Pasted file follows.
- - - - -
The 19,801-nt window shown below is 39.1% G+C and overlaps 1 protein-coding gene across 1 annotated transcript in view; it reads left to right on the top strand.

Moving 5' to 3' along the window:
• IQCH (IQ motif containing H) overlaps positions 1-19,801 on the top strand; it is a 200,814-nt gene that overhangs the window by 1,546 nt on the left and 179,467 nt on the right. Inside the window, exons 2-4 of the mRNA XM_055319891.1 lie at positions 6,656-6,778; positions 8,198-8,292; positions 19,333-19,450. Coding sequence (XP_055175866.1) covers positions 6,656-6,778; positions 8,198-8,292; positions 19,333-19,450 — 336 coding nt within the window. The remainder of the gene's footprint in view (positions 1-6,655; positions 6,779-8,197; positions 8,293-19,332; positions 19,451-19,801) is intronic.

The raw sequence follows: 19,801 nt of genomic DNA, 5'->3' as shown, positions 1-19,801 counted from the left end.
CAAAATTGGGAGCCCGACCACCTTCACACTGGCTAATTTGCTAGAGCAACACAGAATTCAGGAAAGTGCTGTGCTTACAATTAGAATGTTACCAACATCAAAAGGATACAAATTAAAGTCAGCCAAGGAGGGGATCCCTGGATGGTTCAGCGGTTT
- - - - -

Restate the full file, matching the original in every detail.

The 19,801-nt window shown below is 39.1% G+C and overlaps 1 protein-coding gene across 1 annotated transcript in view; it reads left to right on the top strand.

Moving 5' to 3' along the window:
• IQCH (IQ motif containing H) overlaps positions 1-19,801 on the top strand; it is a 200,814-nt gene that overhangs the window by 1,546 nt on the left and 179,467 nt on the right. Inside the window, exons 2-4 of the mRNA XM_055319891.1 lie at positions 6,656-6,778; positions 8,198-8,292; positions 19,333-19,450. Coding sequence (XP_055175866.1) covers positions 6,656-6,778; positions 8,198-8,292; positions 19,333-19,450 — 336 coding nt within the window. The remainder of the gene's footprint in view (positions 1-6,655; positions 6,779-8,197; positions 8,293-19,332; positions 19,451-19,801) is intronic.

The raw sequence follows: 19,801 nt of genomic DNA, 5'->3' as shown, positions 1-19,801 counted from the left end.
CAAAATTGGGAGCCCGACCACCTTCACACTGGCTAATTTGCTAGAGCAACACAGAATTCAGGAAAGTGCTGTGCTTACAATTAGAATGTTACCAACATCAAAAGGATACAAATTAAAGTCAGCCAAGGAGGGGATCCCTGGATGGTTCAGCGGTTT